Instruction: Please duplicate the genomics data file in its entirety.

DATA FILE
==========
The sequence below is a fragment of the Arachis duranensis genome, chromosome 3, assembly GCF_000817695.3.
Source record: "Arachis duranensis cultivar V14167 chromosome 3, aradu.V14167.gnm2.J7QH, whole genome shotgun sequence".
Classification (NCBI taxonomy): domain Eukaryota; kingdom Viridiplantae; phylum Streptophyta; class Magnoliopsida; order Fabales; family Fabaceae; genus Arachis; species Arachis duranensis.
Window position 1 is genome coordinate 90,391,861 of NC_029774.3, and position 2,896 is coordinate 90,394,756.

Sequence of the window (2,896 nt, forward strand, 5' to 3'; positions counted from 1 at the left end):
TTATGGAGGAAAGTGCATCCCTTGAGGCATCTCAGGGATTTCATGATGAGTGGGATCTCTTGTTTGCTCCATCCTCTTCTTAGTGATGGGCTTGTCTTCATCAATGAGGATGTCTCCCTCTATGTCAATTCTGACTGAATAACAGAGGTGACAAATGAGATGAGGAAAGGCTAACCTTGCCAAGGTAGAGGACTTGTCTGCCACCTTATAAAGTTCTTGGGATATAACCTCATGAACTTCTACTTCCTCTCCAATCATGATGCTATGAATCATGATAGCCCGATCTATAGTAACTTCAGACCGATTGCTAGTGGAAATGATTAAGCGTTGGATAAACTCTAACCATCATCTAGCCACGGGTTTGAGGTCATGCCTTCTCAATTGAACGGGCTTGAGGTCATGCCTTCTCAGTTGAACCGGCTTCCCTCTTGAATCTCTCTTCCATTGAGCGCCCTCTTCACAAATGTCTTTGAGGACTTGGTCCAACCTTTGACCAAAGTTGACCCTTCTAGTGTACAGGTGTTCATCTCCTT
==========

The sequence below is a fragment of the Arachis duranensis genome, chromosome 3, assembly GCF_000817695.3.
Source record: "Arachis duranensis cultivar V14167 chromosome 3, aradu.V14167.gnm2.J7QH, whole genome shotgun sequence".
Classification (NCBI taxonomy): domain Eukaryota; kingdom Viridiplantae; phylum Streptophyta; class Magnoliopsida; order Fabales; family Fabaceae; genus Arachis; species Arachis duranensis.
Window position 1 is genome coordinate 90,391,861 of NC_029774.3, and position 2,896 is coordinate 90,394,756.

Sequence of the window (2,896 nt, forward strand, 5' to 3'; positions counted from 1 at the left end):
TTATGGAGGAAAGTGCATCCCTTGAGGCATCTCAGGGATTTCATGATGAGTGGGATCTCTTGTTTGCTCCATCCTCTTCTTAGTGATGGGCTTGTCTTCATCAATGAGGATGTCTCCCTCTATGTCAATTCTGACTGAATAACAGAGGTGACAAATGAGATGAGGAAAGGCTAACCTTGCCAAGGTAGAGGACTTGTCTGCCACCTTATAAAGTTCTTGGGATATAACCTCATGAACTTCTACTTCCTCTCCAATCATGATGCTATGAATCATGATAGCCCGATCTATAGTAACTTCAGACCGATTGCTAGTGGAAATGATTAAGCGTTGGATAAACTCTAACCATCATCTAGCCACGGGTTTGAGGTCATGCCTTCTCAATTGAACGGGCTTGAGGTCATGCCTTCTCAGTTGAACCGGCTTCCCTCTTGAATCTCTCTTCCATTGAGCGCCCTCTTCACAAATGTCTTTGAGGACTTGGTCCAACCTTTGACCAAAGTTGACCCTTCTAGTGTACAGGTGTTCATCTCCTT